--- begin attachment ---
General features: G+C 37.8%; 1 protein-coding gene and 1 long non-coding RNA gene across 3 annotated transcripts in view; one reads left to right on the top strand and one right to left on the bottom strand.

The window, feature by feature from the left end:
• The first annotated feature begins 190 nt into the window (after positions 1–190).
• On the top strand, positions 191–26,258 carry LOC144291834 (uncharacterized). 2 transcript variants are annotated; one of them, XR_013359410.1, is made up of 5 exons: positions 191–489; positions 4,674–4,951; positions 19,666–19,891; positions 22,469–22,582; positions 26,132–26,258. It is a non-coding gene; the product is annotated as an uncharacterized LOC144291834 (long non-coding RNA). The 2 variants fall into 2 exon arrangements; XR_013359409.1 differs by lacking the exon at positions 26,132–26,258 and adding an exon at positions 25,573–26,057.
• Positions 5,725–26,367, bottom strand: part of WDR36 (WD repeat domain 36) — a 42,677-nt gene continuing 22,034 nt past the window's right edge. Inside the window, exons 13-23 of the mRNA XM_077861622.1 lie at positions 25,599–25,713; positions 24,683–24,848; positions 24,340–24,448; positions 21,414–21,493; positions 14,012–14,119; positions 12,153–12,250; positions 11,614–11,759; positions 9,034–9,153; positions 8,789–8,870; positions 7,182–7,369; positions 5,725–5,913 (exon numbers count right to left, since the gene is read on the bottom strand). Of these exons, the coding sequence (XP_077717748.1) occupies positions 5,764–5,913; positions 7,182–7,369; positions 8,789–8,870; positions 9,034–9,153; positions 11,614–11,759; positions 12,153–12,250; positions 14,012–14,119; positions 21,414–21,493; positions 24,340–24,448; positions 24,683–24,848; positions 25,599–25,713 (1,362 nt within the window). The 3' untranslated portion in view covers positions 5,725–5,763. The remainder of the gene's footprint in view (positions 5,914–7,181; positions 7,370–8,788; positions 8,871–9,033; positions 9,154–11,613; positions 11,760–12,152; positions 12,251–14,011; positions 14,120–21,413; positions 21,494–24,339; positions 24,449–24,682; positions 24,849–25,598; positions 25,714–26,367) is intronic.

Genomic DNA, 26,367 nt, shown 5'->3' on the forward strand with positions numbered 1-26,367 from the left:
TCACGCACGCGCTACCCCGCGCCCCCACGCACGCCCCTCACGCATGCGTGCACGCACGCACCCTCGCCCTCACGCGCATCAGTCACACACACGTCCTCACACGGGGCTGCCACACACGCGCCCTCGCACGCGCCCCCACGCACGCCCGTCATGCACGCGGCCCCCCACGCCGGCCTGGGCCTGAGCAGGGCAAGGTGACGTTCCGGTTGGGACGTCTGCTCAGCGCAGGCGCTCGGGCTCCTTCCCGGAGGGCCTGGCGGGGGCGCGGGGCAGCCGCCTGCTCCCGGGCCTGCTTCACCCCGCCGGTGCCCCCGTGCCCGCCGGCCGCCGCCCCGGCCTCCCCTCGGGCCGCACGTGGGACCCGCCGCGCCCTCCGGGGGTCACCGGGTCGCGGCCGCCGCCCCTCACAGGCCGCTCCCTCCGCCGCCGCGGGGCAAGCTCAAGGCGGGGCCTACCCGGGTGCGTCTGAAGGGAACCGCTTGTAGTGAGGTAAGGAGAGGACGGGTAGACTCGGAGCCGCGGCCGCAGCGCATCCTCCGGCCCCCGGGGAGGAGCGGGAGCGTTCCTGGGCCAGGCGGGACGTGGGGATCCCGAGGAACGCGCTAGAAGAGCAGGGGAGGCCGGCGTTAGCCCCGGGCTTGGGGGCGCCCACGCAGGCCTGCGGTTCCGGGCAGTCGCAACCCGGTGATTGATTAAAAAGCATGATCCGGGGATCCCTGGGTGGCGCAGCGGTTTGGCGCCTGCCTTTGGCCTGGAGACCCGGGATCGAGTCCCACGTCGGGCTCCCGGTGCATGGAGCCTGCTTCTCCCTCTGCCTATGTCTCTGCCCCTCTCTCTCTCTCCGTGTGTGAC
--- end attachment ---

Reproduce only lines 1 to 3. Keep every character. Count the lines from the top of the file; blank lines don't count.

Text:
General features: G+C 37.8%; 1 protein-coding gene and 1 long non-coding RNA gene across 3 annotated transcripts in view; one reads left to right on the top strand and one right to left on the bottom strand.

The window, feature by feature from the left end:
• The first annotated feature begins 190 nt into the window (after positions 1–190).